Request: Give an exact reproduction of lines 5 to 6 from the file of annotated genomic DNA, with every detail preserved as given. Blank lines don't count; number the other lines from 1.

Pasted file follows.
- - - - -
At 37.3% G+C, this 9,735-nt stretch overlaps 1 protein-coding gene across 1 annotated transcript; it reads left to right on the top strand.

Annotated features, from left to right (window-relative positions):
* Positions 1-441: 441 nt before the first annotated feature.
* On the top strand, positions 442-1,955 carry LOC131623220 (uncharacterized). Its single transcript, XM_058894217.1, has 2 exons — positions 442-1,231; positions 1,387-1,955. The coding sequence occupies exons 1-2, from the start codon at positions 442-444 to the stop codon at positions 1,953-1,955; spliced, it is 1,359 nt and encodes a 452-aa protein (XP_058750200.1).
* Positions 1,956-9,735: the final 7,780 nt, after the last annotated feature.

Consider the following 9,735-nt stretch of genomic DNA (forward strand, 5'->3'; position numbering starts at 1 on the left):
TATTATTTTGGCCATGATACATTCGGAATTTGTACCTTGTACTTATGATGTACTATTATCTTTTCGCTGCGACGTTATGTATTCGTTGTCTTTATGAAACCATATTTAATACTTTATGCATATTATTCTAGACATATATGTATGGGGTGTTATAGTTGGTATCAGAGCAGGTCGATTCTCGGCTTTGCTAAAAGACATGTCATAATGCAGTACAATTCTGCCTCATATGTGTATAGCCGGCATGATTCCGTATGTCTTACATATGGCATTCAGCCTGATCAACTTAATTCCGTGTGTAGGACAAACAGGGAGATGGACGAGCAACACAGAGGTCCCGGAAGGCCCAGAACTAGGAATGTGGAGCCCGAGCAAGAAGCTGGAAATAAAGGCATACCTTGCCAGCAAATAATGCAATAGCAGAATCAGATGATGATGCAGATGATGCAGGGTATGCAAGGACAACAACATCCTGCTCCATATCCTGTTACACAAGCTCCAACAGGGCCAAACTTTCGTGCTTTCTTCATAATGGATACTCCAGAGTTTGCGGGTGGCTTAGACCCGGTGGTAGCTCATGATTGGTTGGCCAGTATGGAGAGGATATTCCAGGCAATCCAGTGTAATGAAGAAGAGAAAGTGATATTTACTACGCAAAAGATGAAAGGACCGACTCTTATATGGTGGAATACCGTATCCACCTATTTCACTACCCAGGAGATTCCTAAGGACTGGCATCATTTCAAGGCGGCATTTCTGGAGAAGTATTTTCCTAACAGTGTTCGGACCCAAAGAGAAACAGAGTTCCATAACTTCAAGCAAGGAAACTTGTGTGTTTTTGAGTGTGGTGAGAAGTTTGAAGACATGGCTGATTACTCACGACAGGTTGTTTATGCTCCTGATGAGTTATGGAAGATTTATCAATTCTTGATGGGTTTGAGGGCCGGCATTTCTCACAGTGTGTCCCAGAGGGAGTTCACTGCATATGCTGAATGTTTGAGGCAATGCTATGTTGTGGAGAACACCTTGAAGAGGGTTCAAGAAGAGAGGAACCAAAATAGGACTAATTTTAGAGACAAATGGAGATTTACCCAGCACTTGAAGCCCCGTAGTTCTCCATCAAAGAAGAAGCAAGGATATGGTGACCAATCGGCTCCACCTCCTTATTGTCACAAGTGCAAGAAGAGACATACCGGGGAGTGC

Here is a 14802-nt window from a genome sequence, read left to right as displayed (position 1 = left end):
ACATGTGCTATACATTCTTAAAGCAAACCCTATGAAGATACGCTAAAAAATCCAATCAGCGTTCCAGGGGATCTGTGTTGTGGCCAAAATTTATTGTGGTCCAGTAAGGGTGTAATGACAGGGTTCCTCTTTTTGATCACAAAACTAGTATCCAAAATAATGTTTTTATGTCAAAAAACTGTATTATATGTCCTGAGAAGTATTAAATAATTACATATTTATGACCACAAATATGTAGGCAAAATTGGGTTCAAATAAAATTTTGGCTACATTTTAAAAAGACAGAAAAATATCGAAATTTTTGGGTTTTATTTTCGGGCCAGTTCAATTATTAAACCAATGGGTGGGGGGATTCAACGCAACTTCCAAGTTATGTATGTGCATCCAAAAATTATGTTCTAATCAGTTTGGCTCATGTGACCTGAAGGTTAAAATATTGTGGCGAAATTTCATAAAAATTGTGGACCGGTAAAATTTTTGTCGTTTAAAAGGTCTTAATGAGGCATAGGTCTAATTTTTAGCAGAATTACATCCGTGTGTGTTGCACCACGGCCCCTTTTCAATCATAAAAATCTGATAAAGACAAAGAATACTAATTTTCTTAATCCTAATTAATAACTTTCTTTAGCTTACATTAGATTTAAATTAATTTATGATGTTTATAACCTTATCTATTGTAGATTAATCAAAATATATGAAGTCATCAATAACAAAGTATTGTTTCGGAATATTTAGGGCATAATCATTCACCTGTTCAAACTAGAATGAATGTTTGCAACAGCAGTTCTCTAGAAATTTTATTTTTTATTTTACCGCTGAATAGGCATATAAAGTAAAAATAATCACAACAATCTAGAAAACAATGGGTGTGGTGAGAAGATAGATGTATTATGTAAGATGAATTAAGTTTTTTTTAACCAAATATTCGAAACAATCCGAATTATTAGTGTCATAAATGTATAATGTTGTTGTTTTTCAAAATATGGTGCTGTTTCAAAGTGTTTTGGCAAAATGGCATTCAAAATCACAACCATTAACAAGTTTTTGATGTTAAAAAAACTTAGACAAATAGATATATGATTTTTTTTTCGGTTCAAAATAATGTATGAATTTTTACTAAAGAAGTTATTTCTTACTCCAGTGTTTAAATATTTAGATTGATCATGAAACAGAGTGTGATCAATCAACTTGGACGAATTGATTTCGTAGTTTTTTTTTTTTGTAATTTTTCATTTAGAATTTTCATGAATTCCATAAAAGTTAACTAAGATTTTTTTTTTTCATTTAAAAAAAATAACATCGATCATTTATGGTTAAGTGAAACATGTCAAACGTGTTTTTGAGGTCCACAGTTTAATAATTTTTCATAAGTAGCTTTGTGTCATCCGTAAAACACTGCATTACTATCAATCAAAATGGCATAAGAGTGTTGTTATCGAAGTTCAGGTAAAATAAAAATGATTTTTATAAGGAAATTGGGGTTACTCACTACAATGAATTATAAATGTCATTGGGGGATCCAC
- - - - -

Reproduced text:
* Positions 1,956-9,735: the final 7,780 nt, after the last annotated feature.

Consider the following 9,735-nt stretch of genomic DNA (forward strand, 5'->3'; position numbering starts at 1 on the left):